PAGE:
same point as an angle of +.
*The complex conjugate of a numberz =x+iy is the numberz =x iy. Another common notation
2 2 2*isz. The product z z is (x iy)(x+iy) =x +y and that isjzj , the square of the magnitude of
z. You can use this to rearrange complex fractions, combining the various terms with i in them and
putting them in one place. This is best shown by some examples.
3+5i (3+5i)(2 3i) 21+i
2+3i (2+3i)(2 3i) 13
*What happens when you add the complex conjugate of a number to the number, z+z ?
What happens when you subtract the complex conjugate of a number from the number?
If one number is the complex conjugate of another, how do their squares compare?
What about their cubes?
2 2What aboutz+z andz +z ?
*z x+iy zWhat about comparinge =e ande ?
What is the product of a number and its complex conjugate written in polar form?
*Compare cosz and cosz .
What is the quotient of a number and its complex conjugate?
What about the magnitude of the preceding quotient?
Simplify these expressions, making sure that you can do all of these manipulations yourself.
3 4i (3 4i)(2+i) 10 5i
= = = 2 i:
2 i (2 i)(2+i) 5
1 3i (2+i)+3i(2 i) 5+7i 2 26i2(3i+1) + =( 8+6i) =( 8+6i) = :
2 i 2+i (2 i)(2+i) 5 5
3 10i +i +i ( i)+( 1)+i 1
= = =i:
2 137i +i +1 ( 1)+(i)+(1) i
Manipulate these using the polar form of the numbers, though in some cases you can do it either way.
p 1=2 1+ii = 2 i = 4 pi = e =e = :
!p 3 3 i = 4 31 i 2e i = 2 3i = 2= p = e =e =i:
i = 41+i 2e
! ! 25 2525 i = 2 i = 2 252i 2e 2e i = 6 i (4+1=2)p p= = = e =e =i
1 1 i = 31+i 3 2 +i 3 2e2 2
Roots of Unity
What is the cube root of one? One of course, but not so fast; there are three cube roots, and you can
easily nd all of them using complex exponentials.
2ki 1=3 2ki 2ki=31 =e ; so 1 = e =e (3:12)3|Complex Algebra 6
andk is any integer. k = 0;1;2 give
1=3 2i=3 4i=31 = 1; e = cos(2=3)+isin(2=3); e = cos(4=3)+isin(4=3)
1 3 1 3
= +i = i
2 2 2 2
and other positive or negative integers k just keep repeating these three values.
th5 roots of 1
thThe roots are equally spaced around the unit circle. If you want the n root, you do the same
sort of calculation: the 1=n power and the integers k = 0;1;2;:::;(n 1). These are n points, and
the angles between adjacent ones are equal.
Multiply a number by 2 and you change its length by that factor.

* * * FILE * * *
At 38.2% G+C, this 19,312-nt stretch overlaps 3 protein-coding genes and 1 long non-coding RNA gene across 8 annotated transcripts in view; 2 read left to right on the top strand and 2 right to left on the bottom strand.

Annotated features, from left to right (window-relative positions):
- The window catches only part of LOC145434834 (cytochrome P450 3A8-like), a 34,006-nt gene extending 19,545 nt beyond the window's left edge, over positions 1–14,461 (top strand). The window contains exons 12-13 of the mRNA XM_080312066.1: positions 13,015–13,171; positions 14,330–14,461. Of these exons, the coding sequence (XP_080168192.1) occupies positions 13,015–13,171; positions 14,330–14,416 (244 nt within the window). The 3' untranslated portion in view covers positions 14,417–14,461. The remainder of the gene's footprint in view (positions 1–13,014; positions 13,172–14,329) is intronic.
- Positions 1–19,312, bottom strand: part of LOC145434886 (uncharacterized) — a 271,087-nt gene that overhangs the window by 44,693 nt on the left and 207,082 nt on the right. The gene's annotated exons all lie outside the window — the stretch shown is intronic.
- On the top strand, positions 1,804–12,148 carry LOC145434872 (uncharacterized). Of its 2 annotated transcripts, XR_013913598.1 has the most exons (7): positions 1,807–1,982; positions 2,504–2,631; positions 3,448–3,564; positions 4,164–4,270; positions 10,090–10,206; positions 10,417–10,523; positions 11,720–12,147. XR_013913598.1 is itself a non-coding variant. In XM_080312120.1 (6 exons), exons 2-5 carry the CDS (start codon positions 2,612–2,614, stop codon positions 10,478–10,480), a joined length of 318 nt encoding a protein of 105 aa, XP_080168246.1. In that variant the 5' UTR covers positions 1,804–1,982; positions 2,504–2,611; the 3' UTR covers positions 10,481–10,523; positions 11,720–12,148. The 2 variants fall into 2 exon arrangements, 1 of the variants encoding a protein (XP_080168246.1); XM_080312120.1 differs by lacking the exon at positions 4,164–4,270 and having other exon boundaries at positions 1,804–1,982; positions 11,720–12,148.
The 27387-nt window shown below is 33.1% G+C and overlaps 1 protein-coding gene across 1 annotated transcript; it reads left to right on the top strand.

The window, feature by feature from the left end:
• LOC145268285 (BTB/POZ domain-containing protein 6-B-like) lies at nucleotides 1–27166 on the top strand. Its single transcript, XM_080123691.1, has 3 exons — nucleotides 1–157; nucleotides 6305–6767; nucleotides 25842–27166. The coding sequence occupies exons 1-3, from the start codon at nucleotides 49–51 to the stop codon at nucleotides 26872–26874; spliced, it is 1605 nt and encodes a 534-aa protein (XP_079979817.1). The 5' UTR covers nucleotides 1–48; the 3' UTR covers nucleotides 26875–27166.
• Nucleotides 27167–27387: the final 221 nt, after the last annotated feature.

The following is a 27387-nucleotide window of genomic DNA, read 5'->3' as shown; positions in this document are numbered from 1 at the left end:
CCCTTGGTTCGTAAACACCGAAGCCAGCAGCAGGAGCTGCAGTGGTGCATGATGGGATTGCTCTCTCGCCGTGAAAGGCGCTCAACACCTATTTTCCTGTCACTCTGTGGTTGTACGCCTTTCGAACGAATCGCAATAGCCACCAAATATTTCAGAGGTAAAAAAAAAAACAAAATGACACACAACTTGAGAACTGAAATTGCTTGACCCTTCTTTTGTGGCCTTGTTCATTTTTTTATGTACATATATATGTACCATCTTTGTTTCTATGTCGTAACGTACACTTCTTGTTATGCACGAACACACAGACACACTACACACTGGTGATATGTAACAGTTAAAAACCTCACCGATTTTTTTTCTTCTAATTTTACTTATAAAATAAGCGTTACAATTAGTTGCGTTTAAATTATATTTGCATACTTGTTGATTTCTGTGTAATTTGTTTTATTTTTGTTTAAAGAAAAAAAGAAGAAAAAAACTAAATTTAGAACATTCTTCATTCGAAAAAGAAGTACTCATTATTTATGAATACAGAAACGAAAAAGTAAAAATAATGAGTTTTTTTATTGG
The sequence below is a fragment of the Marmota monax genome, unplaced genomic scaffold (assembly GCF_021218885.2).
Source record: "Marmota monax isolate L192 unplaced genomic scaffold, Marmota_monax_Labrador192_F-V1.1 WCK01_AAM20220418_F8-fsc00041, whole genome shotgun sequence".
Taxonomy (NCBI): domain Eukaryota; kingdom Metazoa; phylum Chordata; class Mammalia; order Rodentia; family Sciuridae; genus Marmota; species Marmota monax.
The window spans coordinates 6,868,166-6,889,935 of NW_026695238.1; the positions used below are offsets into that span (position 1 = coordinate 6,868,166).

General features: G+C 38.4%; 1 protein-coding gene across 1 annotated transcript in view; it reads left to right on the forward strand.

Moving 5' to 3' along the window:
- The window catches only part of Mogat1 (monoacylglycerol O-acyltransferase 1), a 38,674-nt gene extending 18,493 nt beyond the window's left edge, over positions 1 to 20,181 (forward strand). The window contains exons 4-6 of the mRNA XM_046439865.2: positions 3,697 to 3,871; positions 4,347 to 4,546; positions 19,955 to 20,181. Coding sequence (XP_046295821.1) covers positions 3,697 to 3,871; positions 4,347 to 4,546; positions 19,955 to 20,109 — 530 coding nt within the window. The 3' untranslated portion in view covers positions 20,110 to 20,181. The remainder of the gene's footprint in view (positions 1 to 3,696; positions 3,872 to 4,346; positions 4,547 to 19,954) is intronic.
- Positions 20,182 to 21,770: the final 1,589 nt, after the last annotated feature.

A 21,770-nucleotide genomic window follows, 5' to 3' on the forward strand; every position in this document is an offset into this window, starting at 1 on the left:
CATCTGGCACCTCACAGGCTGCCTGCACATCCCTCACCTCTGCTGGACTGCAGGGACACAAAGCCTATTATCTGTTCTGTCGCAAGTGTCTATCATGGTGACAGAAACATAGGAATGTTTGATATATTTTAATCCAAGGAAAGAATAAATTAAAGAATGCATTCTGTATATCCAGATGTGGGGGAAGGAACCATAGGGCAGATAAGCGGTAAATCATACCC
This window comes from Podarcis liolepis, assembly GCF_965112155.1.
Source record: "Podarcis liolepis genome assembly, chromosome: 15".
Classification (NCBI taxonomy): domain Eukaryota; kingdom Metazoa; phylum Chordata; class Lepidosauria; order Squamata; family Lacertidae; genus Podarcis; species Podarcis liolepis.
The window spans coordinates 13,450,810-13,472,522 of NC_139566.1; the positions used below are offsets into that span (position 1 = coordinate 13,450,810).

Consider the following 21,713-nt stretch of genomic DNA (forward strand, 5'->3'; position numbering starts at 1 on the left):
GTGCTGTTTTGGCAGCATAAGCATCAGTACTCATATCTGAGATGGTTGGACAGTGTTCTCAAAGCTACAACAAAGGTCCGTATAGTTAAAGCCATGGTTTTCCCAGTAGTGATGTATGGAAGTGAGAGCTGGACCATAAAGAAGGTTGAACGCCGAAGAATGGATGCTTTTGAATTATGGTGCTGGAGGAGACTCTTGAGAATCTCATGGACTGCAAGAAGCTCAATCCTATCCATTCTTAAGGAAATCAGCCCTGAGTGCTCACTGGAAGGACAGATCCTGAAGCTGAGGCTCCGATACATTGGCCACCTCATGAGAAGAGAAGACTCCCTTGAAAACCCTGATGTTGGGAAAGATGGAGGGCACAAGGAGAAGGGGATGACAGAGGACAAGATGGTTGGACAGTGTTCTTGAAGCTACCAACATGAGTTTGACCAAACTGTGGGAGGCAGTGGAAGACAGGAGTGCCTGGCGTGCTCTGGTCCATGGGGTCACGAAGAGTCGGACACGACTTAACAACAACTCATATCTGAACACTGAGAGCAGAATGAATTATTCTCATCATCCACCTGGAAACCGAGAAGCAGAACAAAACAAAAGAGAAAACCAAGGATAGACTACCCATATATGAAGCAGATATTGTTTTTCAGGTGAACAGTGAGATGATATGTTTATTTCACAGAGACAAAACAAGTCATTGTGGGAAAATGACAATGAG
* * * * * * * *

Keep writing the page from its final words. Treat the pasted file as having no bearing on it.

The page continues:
it byi and you rotate it counterclockwise by 90 about the origin.
2 2 2Multiply is byi = 1 and you rotate it by 180 about the origin. (Either direction: i = ( i) )
The Pythagorean Theorem states that if you construct three squares from the three sides of a
right triangle, the sum of the two areas on the shorter sides equals the area of the square constructed
on the hypotenuse. What happens if you construct four squares on the four sides of an arbitrary
Represent the four sides of the quadrilateral by four complex numbers that add to zero. Start
from the origin and follow the complex numbera. Then followb, thenc, thend. The result brings you
back to the origin. Place four squares on the four sides and locate the centers of those squares: P ,1
P ,::: Draw lines between these points as shown.2
These lines are orthogonal and have the same length. Stated in the language of complex numbers,
P P =i P P (3:13)1 3 2 4
a+b+c+d = 0
1 1a+ ia =P P1 22 2
1 1a+ b+ ib =P22 2 P1
dd O c
c3|Complex Algebra 7
Pick the origin at one corner, then construct the four center points P as complex numbers,1;2;3;4
following the pattern shown above for the rst two. E.g. , you get to P from the origin by going1
halfway along a, turning left, then going the distancejaj=2. Now write out the two complex number
P P andP P and nally manipulate them by using the de ning equation for the quadrilateral,1 3 2 4
a+b+c+d = 0. The result is the stated theorem. See problem 3.54.
3.5 Series of cosines
There are standard identities for the cosine and sine of the sum of angles and less familiar ones for
the sum of two cosines or sines. You can derive that latter sort of equations using Euler’s formula and
ix iya little manipulation. The sum of two cosines is the real part of e +e , and you can use simple
identities to manipulate these into a useful form.
1 1 1 1x = (x+y)+ (x y) and y = (x+y) (x y)
2 2 2 2
See problems 3.34 and 3.35 to complete these.
What if you have a sum of many cosines or sines? Use the same basic ideas of the preceding
manipulations, and combine them with some of the techniques for manipulating series.
i 2i Ni 1+cos+cos2++cosN = 1+e +e +e (Real part)
The last series is geometric, so it is nothing more than Eq. (2.3).
i(N+1) 1 e2 3 Ni i i i 1+e + e + e + e =
i 1 e
i(N+1)=2 i(N+1)=2 i(N+1)=2e e e sin (N +1)=2iN=2= =e (3:14)